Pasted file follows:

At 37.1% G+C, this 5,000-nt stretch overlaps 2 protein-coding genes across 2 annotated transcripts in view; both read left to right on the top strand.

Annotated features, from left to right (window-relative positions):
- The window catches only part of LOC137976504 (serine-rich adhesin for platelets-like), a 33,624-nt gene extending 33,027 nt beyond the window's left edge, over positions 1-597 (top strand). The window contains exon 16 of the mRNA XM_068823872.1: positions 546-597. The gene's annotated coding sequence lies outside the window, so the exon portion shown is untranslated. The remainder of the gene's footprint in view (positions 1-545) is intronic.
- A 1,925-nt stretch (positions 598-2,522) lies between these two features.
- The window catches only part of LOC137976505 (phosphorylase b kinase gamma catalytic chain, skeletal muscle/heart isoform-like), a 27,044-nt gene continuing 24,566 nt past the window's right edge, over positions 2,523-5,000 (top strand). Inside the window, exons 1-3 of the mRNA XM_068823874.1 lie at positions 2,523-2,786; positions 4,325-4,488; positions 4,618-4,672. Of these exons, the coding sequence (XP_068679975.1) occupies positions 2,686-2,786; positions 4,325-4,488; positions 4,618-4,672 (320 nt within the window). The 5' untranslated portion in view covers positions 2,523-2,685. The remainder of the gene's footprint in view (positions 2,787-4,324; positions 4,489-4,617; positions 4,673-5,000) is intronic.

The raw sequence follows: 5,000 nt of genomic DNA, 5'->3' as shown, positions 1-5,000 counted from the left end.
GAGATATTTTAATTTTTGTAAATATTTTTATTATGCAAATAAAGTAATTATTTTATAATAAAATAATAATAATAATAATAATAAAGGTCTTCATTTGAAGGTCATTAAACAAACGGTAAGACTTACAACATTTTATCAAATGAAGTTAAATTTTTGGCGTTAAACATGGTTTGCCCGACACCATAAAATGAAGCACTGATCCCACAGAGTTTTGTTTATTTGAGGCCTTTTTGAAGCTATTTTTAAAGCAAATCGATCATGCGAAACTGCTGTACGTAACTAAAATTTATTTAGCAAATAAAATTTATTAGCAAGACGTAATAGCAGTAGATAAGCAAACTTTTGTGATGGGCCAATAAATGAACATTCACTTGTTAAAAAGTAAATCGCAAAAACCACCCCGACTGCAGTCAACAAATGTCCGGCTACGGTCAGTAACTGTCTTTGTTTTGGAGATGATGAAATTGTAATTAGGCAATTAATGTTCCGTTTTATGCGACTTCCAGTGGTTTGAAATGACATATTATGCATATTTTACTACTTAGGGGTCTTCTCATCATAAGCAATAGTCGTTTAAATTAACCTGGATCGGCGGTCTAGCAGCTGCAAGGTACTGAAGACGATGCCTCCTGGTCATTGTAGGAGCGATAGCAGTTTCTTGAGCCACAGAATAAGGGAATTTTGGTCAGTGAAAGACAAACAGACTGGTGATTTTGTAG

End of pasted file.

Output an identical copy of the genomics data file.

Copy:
At 37.1% G+C, this 5,000-nt stretch overlaps 2 protein-coding genes across 2 annotated transcripts in view; both read left to right on the top strand.

Annotated features, from left to right (window-relative positions):
- The window catches only part of LOC137976504 (serine-rich adhesin for platelets-like), a 33,624-nt gene extending 33,027 nt beyond the window's left edge, over positions 1-597 (top strand). The window contains exon 16 of the mRNA XM_068823872.1: positions 546-597. The gene's annotated coding sequence lies outside the window, so the exon portion shown is untranslated. The remainder of the gene's footprint in view (positions 1-545) is intronic.
- A 1,925-nt stretch (positions 598-2,522) lies between these two features.
- The window catches only part of LOC137976505 (phosphorylase b kinase gamma catalytic chain, skeletal muscle/heart isoform-like), a 27,044-nt gene continuing 24,566 nt past the window's right edge, over positions 2,523-5,000 (top strand). Inside the window, exons 1-3 of the mRNA XM_068823874.1 lie at positions 2,523-2,786; positions 4,325-4,488; positions 4,618-4,672. Of these exons, the coding sequence (XP_068679975.1) occupies positions 2,686-2,786; positions 4,325-4,488; positions 4,618-4,672 (320 nt within the window). The 5' untranslated portion in view covers positions 2,523-2,685. The remainder of the gene's footprint in view (positions 2,787-4,324; positions 4,489-4,617; positions 4,673-5,000) is intronic.

The raw sequence follows: 5,000 nt of genomic DNA, 5'->3' as shown, positions 1-5,000 counted from the left end.
GAGATATTTTAATTTTTGTAAATATTTTTATTATGCAAATAAAGTAATTATTTTATAATAAAATAATAATAATAATAATAATAAAGGTCTTCATTTGAAGGTCATTAAACAAACGGTAAGACTTACAACATTTTATCAAATGAAGTTAAATTTTTGGCGTTAAACATGGTTTGCCCGACACCATAAAATGAAGCACTGATCCCACAGAGTTTTGTTTATTTGAGGCCTTTTTGAAGCTATTTTTAAAGCAAATCGATCATGCGAAACTGCTGTACGTAACTAAAATTTATTTAGCAAATAAAATTTATTAGCAAGACGTAATAGCAGTAGATAAGCAAACTTTTGTGATGGGCCAATAAATGAACATTCACTTGTTAAAAAGTAAATCGCAAAAACCACCCCGACTGCAGTCAACAAATGTCCGGCTACGGTCAGTAACTGTCTTTGTTTTGGAGATGATGAAATTGTAATTAGGCAATTAATGTTCCGTTTTATGCGACTTCCAGTGGTTTGAAATGACATATTATGCATATTTTACTACTTAGGGGTCTTCTCATCATAAGCAATAGTCGTTTAAATTAACCTGGATCGGCGGTCTAGCAGCTGCAAGGTACTGAAGACGATGCCTCCTGGTCATTGTAGGAGCGATAGCAGTTTCTTGAGCCACAGAATAAGGGAATTTTGGTCAGTGAAAGACAAACAGACTGGTGATTTTGTAG